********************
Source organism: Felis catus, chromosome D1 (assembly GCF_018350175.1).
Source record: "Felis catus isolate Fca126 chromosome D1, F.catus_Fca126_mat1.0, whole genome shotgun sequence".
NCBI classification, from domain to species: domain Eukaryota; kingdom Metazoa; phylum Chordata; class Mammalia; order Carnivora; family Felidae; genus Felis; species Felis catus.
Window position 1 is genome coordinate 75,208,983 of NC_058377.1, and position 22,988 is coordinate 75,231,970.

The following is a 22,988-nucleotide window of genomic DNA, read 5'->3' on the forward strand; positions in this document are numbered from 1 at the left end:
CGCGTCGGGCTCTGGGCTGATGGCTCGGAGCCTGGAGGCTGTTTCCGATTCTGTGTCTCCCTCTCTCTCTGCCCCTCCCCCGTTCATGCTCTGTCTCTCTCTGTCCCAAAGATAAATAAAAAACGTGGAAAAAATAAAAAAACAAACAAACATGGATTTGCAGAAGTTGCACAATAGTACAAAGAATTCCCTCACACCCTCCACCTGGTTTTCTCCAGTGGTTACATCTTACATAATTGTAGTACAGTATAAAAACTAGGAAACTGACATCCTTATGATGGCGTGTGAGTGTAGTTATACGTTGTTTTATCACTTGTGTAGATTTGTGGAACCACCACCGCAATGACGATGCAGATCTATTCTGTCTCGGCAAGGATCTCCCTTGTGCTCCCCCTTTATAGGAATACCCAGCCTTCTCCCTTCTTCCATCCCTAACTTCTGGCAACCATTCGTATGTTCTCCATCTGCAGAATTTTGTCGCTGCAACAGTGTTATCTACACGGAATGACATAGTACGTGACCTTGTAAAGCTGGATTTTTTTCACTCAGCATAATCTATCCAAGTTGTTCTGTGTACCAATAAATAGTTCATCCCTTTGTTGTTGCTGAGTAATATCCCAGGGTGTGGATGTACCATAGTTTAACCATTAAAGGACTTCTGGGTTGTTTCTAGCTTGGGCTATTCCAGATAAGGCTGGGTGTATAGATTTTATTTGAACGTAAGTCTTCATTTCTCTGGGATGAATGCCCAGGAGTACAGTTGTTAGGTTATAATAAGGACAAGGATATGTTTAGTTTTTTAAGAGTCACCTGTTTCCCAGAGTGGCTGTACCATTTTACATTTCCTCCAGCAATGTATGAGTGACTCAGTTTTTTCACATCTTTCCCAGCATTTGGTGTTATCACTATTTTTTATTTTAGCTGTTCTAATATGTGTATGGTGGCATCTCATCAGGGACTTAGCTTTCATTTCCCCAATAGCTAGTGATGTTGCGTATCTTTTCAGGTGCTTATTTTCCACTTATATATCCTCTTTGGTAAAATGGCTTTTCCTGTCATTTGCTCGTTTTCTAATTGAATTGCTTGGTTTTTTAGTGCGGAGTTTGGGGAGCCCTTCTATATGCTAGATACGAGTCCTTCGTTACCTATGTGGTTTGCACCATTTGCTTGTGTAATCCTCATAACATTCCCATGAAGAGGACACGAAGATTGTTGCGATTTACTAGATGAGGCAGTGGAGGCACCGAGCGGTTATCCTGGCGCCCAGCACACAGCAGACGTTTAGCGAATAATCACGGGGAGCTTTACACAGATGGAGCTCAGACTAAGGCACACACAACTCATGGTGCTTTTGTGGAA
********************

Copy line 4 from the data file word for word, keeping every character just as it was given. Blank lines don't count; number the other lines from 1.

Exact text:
Window position 1 is genome coordinate 75,208,983 of NC_058377.1, and position 22,988 is coordinate 75,231,970.